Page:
The result of the women getting this power is that women subsequently get political and even military power. The Saudis, who perhaps have most to lose if women gain power, fight back, for some reason, in Northern Moldova and a new state, on the Moldovan-Russian border is created, with a woman as head of state. She becomes as vicious towards men, perhaps more so, as the Saudis are towards women.
The backlash is interesting. As mentioned, the Saudis do fight back but the other form of fighting back seems to be very limited and is mainly police actions rather than full-scale military attacks, using bombs, aircraft and the like. The women in power naturally realise that they can make do with a limited number of men for procreation while the men perhaps realise they need women more than the women need men. The nuns, not surprisingly, blame it on the devil. Men form men groups and commit localised terrorist acts. Some – quite a few, in fact, – get a sexual thrill when their women give them a mild shock.
The main plot line revolves around Allie who becomes a sort of spiritual leader for the women, aided by Roxy, while Margot seems to represent the US in a way that can only be described as dirty politics. Tunde gets caught up with both Allie and Roxy. The main development is the conflict between the women’s state in Northern Moldova and the Saudis, which clearly massively escalates. Drug dealing also comes into it.
The book has a frame. The book starts with an exchange of letters between a man called Neil Adam Armon (an obvious anagram of Naomi Alderman), who is a historian and author of this book, and a writer called Naomi. Neil is writing from the Men Writers’ Association (Alderman’s little joke, as we now have Women Writers’ Associations but probably not men’s ones). He is sending Naomi a copy of this book. As we learn at the end, when the exchange continues, Neil and Naomi are living some two to three thousand years in the future and he is writing an unorthodox view of the past. The orthodox view is that men are kind and gentle and women more aggressive and this has always been the case. As Naomi says this ‘world run by men’ you’ve been talking about. Surely a kinder, more caring and – dare I say it? – more sexy world than the one we live in. This conflicts with a view expressed by one of the women in the story who says Men are dangerous. Men commit the great majority of crimes. Men are less intelligent, less diligent, less hard-working, their brains are in their muscles and their pricks. Men are more likely to suffer from diseases and they are a drain on the resources of the country, a probably fairly accurate view.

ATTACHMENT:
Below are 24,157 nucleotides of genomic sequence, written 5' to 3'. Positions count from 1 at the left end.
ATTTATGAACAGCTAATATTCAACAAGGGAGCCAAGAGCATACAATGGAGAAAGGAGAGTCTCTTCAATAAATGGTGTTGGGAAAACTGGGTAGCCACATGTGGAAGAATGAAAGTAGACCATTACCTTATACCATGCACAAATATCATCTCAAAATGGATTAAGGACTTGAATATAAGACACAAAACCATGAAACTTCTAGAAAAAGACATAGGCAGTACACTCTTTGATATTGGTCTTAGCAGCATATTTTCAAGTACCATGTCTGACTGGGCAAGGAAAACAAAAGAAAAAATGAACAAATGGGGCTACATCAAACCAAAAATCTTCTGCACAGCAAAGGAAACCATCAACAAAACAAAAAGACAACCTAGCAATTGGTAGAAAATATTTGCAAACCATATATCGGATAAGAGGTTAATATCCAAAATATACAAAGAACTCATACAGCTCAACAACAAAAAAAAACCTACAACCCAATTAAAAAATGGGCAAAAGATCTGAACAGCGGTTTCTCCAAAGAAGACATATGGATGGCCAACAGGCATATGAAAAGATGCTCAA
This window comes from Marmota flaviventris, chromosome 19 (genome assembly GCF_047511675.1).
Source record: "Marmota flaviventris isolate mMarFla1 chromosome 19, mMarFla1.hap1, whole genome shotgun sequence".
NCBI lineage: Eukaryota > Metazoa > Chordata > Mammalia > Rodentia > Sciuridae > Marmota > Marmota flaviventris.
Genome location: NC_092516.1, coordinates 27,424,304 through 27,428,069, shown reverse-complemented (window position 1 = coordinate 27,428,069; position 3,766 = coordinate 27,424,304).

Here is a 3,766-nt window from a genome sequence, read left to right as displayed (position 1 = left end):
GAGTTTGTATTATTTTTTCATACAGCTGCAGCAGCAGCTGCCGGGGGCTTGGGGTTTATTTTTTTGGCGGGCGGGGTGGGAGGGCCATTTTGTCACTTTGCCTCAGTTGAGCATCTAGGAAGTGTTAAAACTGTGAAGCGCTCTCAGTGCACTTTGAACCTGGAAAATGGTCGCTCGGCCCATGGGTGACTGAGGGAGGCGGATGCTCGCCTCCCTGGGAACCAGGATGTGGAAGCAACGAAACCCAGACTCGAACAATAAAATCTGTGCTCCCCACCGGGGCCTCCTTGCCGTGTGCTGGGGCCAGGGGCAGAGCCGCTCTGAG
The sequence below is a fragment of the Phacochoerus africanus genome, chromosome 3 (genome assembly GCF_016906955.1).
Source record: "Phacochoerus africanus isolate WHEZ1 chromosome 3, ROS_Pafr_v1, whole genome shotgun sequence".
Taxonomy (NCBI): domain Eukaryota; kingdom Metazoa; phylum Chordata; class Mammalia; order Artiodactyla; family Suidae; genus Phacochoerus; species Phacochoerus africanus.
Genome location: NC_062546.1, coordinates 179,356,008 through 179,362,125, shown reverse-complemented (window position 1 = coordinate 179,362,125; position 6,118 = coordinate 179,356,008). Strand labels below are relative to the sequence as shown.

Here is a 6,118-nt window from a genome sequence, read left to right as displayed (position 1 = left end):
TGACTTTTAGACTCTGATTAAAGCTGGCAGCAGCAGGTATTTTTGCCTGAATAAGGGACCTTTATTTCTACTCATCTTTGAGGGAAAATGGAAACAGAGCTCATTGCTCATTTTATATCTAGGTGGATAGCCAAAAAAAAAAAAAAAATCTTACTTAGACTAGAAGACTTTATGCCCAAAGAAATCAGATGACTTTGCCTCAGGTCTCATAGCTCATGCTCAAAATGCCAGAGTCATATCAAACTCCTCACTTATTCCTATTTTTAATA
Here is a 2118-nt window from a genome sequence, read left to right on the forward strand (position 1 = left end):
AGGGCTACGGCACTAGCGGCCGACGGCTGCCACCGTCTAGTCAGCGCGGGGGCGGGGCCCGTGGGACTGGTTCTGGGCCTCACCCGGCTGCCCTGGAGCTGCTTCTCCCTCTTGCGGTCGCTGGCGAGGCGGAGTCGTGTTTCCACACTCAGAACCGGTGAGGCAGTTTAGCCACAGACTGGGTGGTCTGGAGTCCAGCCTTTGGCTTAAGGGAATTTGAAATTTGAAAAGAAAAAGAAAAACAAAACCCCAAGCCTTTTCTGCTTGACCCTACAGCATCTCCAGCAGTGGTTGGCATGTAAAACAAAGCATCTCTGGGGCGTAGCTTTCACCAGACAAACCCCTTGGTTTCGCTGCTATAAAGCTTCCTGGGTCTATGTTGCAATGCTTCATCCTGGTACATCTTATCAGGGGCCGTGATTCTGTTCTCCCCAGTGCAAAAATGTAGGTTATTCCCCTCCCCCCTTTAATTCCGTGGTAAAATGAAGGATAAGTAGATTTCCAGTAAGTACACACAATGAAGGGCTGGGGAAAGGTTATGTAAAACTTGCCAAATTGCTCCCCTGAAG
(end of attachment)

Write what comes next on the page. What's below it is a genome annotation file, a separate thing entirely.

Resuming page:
One can argue, and doubtless many will, that Alderman’s view of what would happen of women were to discover this power, might not turn out as she suggests. I feel the backlash would have been greater, for example. Nevertheless, she has chosen to present one possible outcome, an outcome which is certainly a possibility. Her point, of course, is that men are violent and controlling (not all, but far too many) but that, given the power, many women would be, too, not least, as happens in this novel, as a form of revenge. Clearly, this is an excellent novel which both tells an interesting story and raises a host of valid points about violence, about what we used to call the battle of the sexes but probably call the gender wars nowadays, about the differences between the two sexes and about power and its abuses.
First published 2016 by Viking